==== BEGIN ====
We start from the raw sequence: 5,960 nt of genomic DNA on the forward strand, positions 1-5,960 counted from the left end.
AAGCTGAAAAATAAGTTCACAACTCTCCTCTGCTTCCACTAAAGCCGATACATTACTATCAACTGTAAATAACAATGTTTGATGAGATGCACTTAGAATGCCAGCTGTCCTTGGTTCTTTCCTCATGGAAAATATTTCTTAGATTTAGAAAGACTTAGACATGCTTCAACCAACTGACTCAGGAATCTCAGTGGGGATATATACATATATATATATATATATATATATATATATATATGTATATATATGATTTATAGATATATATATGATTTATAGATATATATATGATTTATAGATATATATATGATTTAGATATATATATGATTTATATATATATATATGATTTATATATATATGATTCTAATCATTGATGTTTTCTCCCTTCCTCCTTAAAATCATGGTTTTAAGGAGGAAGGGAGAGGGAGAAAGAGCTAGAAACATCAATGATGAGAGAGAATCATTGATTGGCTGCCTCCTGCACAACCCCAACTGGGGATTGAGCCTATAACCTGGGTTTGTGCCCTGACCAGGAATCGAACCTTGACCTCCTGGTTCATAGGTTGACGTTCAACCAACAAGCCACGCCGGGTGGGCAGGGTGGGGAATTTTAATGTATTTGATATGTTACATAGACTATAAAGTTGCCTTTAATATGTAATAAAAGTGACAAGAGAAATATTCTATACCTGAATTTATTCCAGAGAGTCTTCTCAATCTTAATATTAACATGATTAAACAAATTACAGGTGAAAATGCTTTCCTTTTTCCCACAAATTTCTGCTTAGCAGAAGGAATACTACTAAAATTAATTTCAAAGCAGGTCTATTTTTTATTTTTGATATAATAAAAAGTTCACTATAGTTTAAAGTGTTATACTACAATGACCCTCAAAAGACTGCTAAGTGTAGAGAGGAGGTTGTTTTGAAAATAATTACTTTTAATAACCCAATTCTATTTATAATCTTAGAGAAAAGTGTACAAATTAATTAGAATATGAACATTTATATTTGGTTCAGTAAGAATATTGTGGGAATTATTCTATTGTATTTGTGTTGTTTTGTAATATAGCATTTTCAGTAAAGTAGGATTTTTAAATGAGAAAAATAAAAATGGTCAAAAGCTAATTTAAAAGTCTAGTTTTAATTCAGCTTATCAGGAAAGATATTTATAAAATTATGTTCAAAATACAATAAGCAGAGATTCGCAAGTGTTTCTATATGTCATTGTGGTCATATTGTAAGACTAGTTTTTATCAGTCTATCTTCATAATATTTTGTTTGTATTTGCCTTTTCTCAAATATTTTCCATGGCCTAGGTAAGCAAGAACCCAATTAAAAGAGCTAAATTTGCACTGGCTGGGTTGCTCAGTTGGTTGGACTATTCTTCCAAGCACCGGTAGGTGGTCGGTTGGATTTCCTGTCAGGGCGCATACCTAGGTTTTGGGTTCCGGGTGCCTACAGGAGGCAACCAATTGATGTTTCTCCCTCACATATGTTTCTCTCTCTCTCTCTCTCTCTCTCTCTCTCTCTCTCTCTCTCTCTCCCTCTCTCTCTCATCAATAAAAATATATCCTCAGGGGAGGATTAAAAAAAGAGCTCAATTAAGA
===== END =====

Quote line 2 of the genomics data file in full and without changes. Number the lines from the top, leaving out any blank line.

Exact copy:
AAGCTGAAAAATAAGTTCACAACTCTCCTCTGCTTCCACTAAAGCCGATACATTACTATCAACTGTAAATAACAATGTTTGATGAGATGCACTTAGAATGCCAGCTGTCCTTGGTTCTTTCCTCATGGAAAATATTTCTTAGATTTAGAAAGACTTAGACATGCTTCAACCAACTGACTCAGGAATCTCAGTGGGGATATATACATATATATATATATATATATATATATATATATATGTATATATATGATTTATAGATATATATATGATTTATAGATATATATATGATTTATAGATATATATATGATTTAGATATATATATGATTTATATATATATATATGATTTATATATATATGATTCTAATCATTGATGTTTTCTCCCTTCCTCCTTAAAATCATGGTTTTAAGGAGGAAGGGAGAGGGAGAAAGAGCTAGAAACATCAATGATGAGAGAGAATCATTGATTGGCTGCCTCCTGCACAACCCCAACTGGGGATTGAGCCTATAACCTGGGTTTGTGCCCTGACCAGGAATCGAACCTTGACCTCCTGGTTCATAGGTTGACGTTCAACCAACAAGCCACGCCGGGTGGGCAGGGTGGGGAATTTTAATGTATTTGATATGTTACATAGACTATAAAGTTGCCTTTAATATGTAATAAAAGTGACAAGAGAAATATTCTATACCTGAATTTATTCCAGAGAGTCTTCTCAATCTTAATATTAACATGATTAAACAAATTACAGGTGAAAATGCTTTCCTTTTTCCCACAAATTTCTGCTTAGCAGAAGGAATACTACTAAAATTAATTTCAAAGCAGGTCTATTTTTTATTTTTGATATAATAAAAAGTTCACTATAGTTTAAAGTGTTATACTACAATGACCCTCAAAAGACTGCTAAGTGTAGAGAGGAGGTTGTTTTGAAAATAATTACTTTTAATAACCCAATTCTATTTATAATCTTAGAGAAAAGTGTACAAATTAATTAGAATATGAACATTTATATTTGGTTCAGTAAGAATATTGTGGGAATTATTCTATTGTATTTGTGTTGTTTTGTAATATAGCATTTTCAGTAAAGTAGGATTTTTAAATGAGAAAAATAAAAATGGTCAAAAGCTAATTTAAAAGTCTAGTTTTAATTCAGCTTATCAGGAAAGATATTTATAAAATTATGTTCAAAATACAATAAGCAGAGATTCGCAAGTGTTTCTATATGTCATTGTGGTCATATTGTAAGACTAGTTTTTATCAGTCTATCTTCATAATATTTTGTTTGTATTTGCCTTTTCTCAAATATTTTCCATGGCCTAGGTAAGCAAGAACCCAATTAAAAGAGCTAAATTTGCACTGGCTGGGTTGCTCAGTTGGTTGGACTATTCTTCCAAGCACCGGTAGGTGGTCGGTTGGATTTCCTGTCAGGGCGCATACCTAGGTTTTGGGTTCCGGGTGCCTACAGGAGGCAACCAATTGATGTTTCTCCCTCACATATGTTTCTCTCTCTCTCTCTCTCTCTCTCTCTCTCTCTCTCTCTCTCTCTCCCTCTCTCTCTCATCAATAAAAATATATCCTCAGGGGAGGATTAAAAAAAGAGCTCAATTAAGA